Johnstone wins with career best form24 February 2012
Australia’s Nathan Johnstone emphatically won today’s World Cup snowboard halfpipe in Stoneham, Canada, while dominating the event from start to finish.
Johnstone, who recently turned 22, was never challenged on his way to the third World Cup victory of his career, which has shot the reigning World Cup Champion into second place in world rankings.
Johnstone’s victory is the second World Cup gold medal won by an Australian athlete in the last week. Aerials skier Laura Peel also won in Austria.
The Australian Institute of Sport / NSW Institute of Sport scholarship holder secured gold with a flawless performance in qualifying and then cemented his control of the event in the first run of the final to clinch the win 4.25 points ahead of Japan’s Taku Hiraoka and 7.25 points ahead of Finland’s veteran Janne Korpi in third place.
The performance prompted NSWIS halfpipe program coach Ben Alexander, who has steered Johnstone’s career for the last 10 years, to say that he has never seen the talented rider from NSW’s Perisher resort in better form.
“He was fantastic today,” Alexander declared.
“He was going bigger than anyone throughout the whole event. He was seven points ahead of second place in qualifying in very tough wet and bumpy conditions.
"In the final he couldn’t be beaten going into the second run.”
The win was even more impressive given that Johnstone did not need to use his latest weapon, a frontside double cork 1080.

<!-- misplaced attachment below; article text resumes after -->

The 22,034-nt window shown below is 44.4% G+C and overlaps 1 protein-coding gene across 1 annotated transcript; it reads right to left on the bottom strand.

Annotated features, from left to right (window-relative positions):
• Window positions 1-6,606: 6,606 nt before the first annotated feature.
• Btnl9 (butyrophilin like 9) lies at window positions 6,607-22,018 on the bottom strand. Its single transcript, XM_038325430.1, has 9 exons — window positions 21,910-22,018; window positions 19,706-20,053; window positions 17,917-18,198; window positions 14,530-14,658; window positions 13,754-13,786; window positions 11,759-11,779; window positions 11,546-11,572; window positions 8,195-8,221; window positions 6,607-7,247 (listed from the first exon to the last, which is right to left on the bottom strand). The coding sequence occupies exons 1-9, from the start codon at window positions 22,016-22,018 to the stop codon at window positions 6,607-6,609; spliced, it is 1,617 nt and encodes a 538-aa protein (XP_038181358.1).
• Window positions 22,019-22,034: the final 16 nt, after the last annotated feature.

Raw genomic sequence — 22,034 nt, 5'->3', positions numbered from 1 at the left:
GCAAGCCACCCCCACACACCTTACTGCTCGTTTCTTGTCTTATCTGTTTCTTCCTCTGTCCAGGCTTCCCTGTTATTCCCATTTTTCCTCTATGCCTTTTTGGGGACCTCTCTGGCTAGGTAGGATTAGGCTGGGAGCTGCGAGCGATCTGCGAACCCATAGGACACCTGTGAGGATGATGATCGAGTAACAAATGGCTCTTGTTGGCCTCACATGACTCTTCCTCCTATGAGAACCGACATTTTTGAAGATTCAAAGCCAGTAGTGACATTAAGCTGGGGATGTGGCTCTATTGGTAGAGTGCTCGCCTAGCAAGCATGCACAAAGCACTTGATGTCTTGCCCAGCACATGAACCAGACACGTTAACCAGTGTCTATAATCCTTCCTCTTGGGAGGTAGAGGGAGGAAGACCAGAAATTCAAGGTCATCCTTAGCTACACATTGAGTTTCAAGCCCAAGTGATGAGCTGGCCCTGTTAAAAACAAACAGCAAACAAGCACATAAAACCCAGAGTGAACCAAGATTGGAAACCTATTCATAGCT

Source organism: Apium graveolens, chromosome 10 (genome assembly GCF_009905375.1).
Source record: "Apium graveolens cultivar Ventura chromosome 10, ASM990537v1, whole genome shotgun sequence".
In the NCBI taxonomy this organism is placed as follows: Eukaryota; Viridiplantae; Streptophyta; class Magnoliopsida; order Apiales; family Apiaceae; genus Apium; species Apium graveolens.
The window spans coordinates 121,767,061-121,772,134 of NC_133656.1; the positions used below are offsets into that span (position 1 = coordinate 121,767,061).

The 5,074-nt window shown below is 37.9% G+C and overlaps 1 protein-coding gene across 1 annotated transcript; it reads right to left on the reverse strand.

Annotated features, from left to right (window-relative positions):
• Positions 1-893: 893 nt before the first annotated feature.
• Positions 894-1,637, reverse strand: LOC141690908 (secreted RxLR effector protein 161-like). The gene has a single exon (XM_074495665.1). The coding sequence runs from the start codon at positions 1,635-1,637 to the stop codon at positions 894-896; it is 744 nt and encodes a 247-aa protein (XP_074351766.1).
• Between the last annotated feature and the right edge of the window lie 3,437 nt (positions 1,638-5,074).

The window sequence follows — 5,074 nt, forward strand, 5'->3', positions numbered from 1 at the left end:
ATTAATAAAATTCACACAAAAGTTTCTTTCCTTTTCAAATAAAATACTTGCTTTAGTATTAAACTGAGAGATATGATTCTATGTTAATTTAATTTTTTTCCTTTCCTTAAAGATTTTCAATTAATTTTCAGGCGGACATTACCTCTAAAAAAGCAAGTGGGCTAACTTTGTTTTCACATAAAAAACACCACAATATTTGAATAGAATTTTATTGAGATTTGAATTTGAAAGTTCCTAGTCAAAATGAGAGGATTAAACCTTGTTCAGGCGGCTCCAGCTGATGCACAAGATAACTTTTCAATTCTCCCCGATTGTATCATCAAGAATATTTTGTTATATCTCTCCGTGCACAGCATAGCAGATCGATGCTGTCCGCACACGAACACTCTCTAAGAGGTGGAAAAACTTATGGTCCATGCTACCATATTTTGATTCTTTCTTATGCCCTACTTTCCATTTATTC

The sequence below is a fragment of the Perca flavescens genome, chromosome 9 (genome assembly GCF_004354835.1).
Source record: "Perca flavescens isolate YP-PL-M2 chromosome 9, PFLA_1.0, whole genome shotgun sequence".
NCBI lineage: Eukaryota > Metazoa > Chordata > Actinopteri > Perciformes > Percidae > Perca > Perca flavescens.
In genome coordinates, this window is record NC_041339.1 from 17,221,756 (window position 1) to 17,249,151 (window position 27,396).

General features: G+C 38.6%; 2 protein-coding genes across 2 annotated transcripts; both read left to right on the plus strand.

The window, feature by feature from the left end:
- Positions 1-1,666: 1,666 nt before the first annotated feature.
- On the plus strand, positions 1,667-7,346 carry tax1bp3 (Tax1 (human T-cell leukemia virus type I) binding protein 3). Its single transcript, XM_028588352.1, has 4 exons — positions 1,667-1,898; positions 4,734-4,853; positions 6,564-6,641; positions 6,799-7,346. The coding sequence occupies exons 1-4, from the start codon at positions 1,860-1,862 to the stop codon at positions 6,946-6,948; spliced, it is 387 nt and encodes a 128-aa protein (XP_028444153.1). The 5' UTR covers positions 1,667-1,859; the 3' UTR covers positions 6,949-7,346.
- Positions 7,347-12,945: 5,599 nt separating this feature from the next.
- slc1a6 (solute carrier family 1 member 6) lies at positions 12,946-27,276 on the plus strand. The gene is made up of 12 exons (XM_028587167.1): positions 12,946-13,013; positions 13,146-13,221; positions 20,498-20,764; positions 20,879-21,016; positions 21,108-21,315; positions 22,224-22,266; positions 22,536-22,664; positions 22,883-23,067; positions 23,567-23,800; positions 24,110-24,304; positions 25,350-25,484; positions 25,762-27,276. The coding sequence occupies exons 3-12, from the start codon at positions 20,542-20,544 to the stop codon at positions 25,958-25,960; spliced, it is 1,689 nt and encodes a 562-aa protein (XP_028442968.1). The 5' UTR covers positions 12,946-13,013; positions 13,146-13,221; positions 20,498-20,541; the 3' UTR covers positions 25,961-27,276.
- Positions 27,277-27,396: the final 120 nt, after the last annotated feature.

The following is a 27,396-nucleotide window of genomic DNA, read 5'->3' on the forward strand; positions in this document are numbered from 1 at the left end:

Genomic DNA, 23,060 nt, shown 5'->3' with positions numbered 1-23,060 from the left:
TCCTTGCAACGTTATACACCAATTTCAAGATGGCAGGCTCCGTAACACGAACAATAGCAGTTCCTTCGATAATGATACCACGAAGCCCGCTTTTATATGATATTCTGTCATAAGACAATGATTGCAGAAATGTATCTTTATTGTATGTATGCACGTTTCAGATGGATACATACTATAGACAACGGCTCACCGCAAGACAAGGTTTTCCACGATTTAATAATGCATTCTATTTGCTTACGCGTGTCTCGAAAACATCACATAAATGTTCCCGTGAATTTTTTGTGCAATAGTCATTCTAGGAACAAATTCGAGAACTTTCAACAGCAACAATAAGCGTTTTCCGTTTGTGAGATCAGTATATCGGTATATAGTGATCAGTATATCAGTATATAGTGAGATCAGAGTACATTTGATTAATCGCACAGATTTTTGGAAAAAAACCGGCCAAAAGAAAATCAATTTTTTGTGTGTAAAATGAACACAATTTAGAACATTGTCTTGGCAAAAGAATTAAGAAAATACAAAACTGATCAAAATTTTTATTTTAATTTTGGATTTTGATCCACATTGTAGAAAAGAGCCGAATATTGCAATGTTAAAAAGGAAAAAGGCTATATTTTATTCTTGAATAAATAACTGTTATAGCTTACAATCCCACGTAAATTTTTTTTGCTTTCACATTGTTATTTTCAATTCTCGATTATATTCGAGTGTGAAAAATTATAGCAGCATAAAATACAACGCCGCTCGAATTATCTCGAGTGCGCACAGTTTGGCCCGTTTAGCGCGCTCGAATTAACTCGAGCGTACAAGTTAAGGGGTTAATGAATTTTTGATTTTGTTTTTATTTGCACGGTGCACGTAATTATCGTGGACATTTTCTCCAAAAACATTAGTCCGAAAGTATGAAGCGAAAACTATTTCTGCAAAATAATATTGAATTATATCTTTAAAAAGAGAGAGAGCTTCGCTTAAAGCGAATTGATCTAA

The new trick was added to Johnstone’s “kitbag” before the start of the northern hemisphere season and so far he has used it only twice in competition.
“When you are riding as well as he did today, you don’t need to do bring out your best tricks,” Alexander said.
“He was going bigger, with cleaner tricks and more amplitude. If you’re ahead at the end of your run, that’s all you need to do.”
Jonstone’s lead-up to the World Cup fourth round was less than ideal.
After competing in Oslo, Norway, earlier this week, Johnstone flew seven hours to New York, took a further one and a half hour flight to Montreal before driving to Stoneham, arriving in Canada only a day and a half before the event started, almost 12 hours after leaving Norway.
The unavoidable travel schedule resulted in his training time being halved, not to mention a short recovery time from the long flight.
Alexander said Johnstone’s resilience was a result of the hard physical training he has done leading up to this season.
Alexander predicts that Johnstone has the talent to keep improving significantly for a number of years.
“He has definitely got a lot more in the bag and we’ll keep going with our plans.
"He is doing exceptionally well, enjoying riding with the best athletes in the world and he wants more.”
Seventeen-year-old Scott James added to Australia’s glory by achieving a World Cup career best fifth place. He finished with 84.5 points in a very strong finals performance.
Fellow Aussies Jarryd Williams and Samuel Murphy finished 32nd and 34th while Stephanie Magiros was 16th in the women’s event.